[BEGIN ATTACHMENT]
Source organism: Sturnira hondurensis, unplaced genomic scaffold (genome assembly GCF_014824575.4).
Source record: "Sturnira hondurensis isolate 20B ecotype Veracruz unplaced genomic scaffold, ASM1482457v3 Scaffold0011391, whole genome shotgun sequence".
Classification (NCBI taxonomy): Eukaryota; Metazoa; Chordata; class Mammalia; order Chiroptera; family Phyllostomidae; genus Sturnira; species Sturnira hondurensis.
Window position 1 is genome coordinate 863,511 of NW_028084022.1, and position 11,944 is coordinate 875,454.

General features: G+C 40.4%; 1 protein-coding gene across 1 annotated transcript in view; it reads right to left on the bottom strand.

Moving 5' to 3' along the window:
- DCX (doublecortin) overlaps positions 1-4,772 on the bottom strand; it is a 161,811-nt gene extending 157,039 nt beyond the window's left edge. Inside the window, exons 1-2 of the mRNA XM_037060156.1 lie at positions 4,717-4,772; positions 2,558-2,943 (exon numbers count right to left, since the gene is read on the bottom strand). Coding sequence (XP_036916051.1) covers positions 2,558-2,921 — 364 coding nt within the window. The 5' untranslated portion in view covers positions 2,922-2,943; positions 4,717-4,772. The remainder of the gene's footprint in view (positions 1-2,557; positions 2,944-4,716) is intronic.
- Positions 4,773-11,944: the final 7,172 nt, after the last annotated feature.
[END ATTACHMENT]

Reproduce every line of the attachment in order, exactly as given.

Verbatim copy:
Source organism: Sturnira hondurensis, unplaced genomic scaffold (genome assembly GCF_014824575.4).
Source record: "Sturnira hondurensis isolate 20B ecotype Veracruz unplaced genomic scaffold, ASM1482457v3 Scaffold0011391, whole genome shotgun sequence".
Classification (NCBI taxonomy): Eukaryota; Metazoa; Chordata; class Mammalia; order Chiroptera; family Phyllostomidae; genus Sturnira; species Sturnira hondurensis.
Window position 1 is genome coordinate 863,511 of NW_028084022.1, and position 11,944 is coordinate 875,454.

General features: G+C 40.4%; 1 protein-coding gene across 1 annotated transcript in view; it reads right to left on the bottom strand.

Moving 5' to 3' along the window:
- DCX (doublecortin) overlaps positions 1-4,772 on the bottom strand; it is a 161,811-nt gene extending 157,039 nt beyond the window's left edge. Inside the window, exons 1-2 of the mRNA XM_037060156.1 lie at positions 4,717-4,772; positions 2,558-2,943 (exon numbers count right to left, since the gene is read on the bottom strand). Coding sequence (XP_036916051.1) covers positions 2,558-2,921 — 364 coding nt within the window. The 5' untranslated portion in view covers positions 2,922-2,943; positions 4,717-4,772. The remainder of the gene's footprint in view (positions 1-2,557; positions 2,944-4,716) is intronic.
- Positions 4,773-11,944: the final 7,172 nt, after the last annotated feature.